Ayres has published eight books and over 100 articles in law reviews and magazines on a variety of subjects, and has been ranked as one of the 250 most prolific and most-cited legal scholars of his generation.[6]

In 2007, Ayres co-founded StickK, a web startup enabling users to enter commitment contracts to reach personal goals.

Ayres currently serves on the Advisory Council of Represent.Us, a nonpartisan anti-corruption organization.[7]


In a September 2007 review of Ayres' book Super Crunchers, the New York Times' David Leonhardt wrote that he "came across two sentences about a doctor in Atlanta that were nearly identical to two sentences I wrote in this newspaper last year." [8] Leonhardt was particularly disturbed that "many readers will surely assume that Ayres witnessed some events" that he did not.[8]

On October 4, the Yale Daily News reported that it had found nine passages in the book, some more than a couple paragraphs long, that were identical or similar to those in the Times and four other publications.[9] In reference to Ayres' case and a similar one in Illinois, George Washington University professor of English Margaret Soltan wrote in Inside Higher Ed: "Both men simply stuck passages from other writers into their text when it suited them, and gave either minimal or no attribution. In some of the passages in question, neither used quotation marks, even when they quoted at length, verbatim."[10]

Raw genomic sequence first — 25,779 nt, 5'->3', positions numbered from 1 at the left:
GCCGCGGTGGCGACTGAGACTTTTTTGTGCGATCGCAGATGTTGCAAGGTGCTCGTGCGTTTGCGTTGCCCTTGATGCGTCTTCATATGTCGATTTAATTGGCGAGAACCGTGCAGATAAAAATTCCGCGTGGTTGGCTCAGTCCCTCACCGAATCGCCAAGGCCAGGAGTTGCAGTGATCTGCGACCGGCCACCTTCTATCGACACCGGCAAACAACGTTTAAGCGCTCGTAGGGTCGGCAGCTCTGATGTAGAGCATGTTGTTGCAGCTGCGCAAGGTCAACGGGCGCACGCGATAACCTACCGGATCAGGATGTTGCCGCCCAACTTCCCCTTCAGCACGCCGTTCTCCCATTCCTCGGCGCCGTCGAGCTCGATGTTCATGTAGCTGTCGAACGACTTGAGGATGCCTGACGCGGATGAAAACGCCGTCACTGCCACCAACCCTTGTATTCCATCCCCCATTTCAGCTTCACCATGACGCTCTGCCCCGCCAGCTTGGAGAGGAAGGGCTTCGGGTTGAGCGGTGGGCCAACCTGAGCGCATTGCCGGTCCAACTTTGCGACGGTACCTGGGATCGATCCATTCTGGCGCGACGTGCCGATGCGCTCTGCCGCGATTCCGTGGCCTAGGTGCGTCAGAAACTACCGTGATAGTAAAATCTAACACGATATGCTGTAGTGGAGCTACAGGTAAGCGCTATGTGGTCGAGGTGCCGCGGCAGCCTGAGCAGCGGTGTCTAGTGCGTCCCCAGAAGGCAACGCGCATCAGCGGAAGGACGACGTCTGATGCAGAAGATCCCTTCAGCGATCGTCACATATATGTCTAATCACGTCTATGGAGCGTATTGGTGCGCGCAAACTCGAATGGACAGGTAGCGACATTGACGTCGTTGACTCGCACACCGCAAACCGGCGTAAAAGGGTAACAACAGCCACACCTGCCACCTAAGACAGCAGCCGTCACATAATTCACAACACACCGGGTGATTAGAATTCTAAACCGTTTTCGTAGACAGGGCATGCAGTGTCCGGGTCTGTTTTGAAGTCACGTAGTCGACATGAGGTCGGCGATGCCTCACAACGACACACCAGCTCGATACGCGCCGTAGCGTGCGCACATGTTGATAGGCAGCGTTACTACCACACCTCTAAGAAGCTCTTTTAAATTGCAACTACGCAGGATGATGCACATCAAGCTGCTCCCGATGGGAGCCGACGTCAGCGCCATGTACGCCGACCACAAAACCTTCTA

After some controversy over three weeks, Ayres apologized and said: "in several brief instances in the book, my language is too close to the sourced material and I should have used quotation marks to set it apart from my text." However, The Chronicle of Higher Education noted that he insisted: "his citations are proper for a book intended for a popular audience but that he will make changes in future printings of the book."[11] Critics were not satisfied with his explanation that he had simply made a mistake nor did they accept that these practices were acceptable in popular books. Inside Higher Ed noted that the same behavior by students is "severely sanctioned."[10] Professors at other universities were quite critical of Ayres' explanation and pointed out that the method used by the Yale Daily News to discover plagiarized passages was unlikely to catch them all.[12][13][14]